In his older years, R. Hillel Zeitlin didn't sing his songs in prose as he had in his youth, and didn't write any kabbalistic meditations. He merely roared like a wounded lion, and he wrote with blood rather than ink as he poured his heart onto paper.

R. Hillel Zeitin the visionary had seen the danger facing the Jewish People years earlier, and yelled with all his bitterness, “Jews, save yourselves! Why do the Jewish leaders stay silent? Jews, get out of Europe!” He was the Jeremiah of our generation, and hurled the bitter truth into the faces of the Jewish party leaders who were frequently more interested in their own party interests than in the good of the Jewish People.

There was no shortage of reasons why he couldn't speak directly to the Jewish masses in the newspapers he worked for, and Zeitlin published his won publications, brochures, newsletters and books (such as Speak to the Nations; Silence and Voice; Librarian of Individuals; The Word; My Word; What should the Jewish People do in the pre-Messianic Times?; The Speech of Prophet Jeremiah, son of Amotz, and What He Would Have Said Today; Alef, etc.) in which he thundered and sought to awaken the Jewish People from their apathy. Zeitlin called meetings for this purpose where he would pronounce his dire warnings.

        I can still see the picture of R. Hillel at a large gathering of his followers called All Israel on Zamenhoff Street in 1937. [I was one of the organizers of the speakers who came to the meeting]. R. Hillel was so involved in the situation that he barely had any strength to cry out, “Jews, save yourselves!” and fell back onto his chair.

        R. Hillel followed his own difficult and hard path, but he did so boldly and confidently together with his Jewish brethren right to the very end. It was a path of sanctification of G-d's name and bravery; of holiness and eternity. R. Hillel certainly had the choice and means to save himself, but he remained – like Jeremiah the Prophet who suffered self-inflicted punishment, dedication and reproof. But when the people went into exile, the prophet helped to bear the burden of that exile.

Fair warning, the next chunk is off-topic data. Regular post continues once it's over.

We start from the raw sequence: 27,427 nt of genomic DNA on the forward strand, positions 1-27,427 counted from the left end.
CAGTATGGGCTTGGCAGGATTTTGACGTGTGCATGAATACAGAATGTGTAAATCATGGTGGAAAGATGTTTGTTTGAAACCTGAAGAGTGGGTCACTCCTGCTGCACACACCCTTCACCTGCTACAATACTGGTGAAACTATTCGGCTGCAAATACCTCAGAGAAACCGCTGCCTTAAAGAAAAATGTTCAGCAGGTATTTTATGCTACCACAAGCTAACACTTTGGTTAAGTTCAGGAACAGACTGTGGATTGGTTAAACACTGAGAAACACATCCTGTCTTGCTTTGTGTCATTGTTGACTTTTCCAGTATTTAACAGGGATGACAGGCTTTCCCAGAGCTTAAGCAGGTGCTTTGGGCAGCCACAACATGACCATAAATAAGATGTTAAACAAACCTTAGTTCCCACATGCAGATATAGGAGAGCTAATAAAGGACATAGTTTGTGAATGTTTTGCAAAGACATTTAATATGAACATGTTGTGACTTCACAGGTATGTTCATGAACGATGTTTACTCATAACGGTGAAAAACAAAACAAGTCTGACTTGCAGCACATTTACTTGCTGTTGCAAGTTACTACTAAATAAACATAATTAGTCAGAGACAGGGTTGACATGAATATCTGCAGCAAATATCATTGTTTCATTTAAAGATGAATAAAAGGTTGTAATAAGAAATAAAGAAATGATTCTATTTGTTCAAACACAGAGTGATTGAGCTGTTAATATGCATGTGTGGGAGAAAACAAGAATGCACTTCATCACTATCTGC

R. Hillel Zeitlin called on Jews to save themselves, and remained alone – that was how he was. A person like R. Hillel never abandons his role. He saw and felt the approaching danger, and warned his brothers who didn't listen. Zeitlin followed the same ancient and modern road of his brethren: the path of martyrdom, of self-sacrifice by sanctifying the name of G-d.

        R. Hillel Zeitlin perished at the hands of the German murderers at the transport location in the Warsaw ghetto on the way to Treblinka on the eve of Rosh Hashanah, 1942. It is said that he traveled this last journey covered in his tallith and tefillin, holding a copy of the Zohar under his arm on his way to eternity. His wife Esther perished in a prior accursed aktsia of the Germans. May G-d avenge their blood! They had two sons and one daughter:

        Aharon Zeitlin, a famous poet, writer and playwright, was born in February, 1939. [sic] He visited New York (on the occasion of the performance of one of his plays), and remained here, thereby surviving the German hordes (Aharon today is one of the leading contributors to the Yiddish newspaper Tog-Morgen Journal). Aharon's wife, Tolia – Toiba Leah (Perlmutter) – and son Zvi-Dov (Hersh-Ber) died in Treblinka in 1943. May G-d avenge their blood!

        Elchanan Zeitlin, a famous writer, journalist and editor of Unzer [Our]Express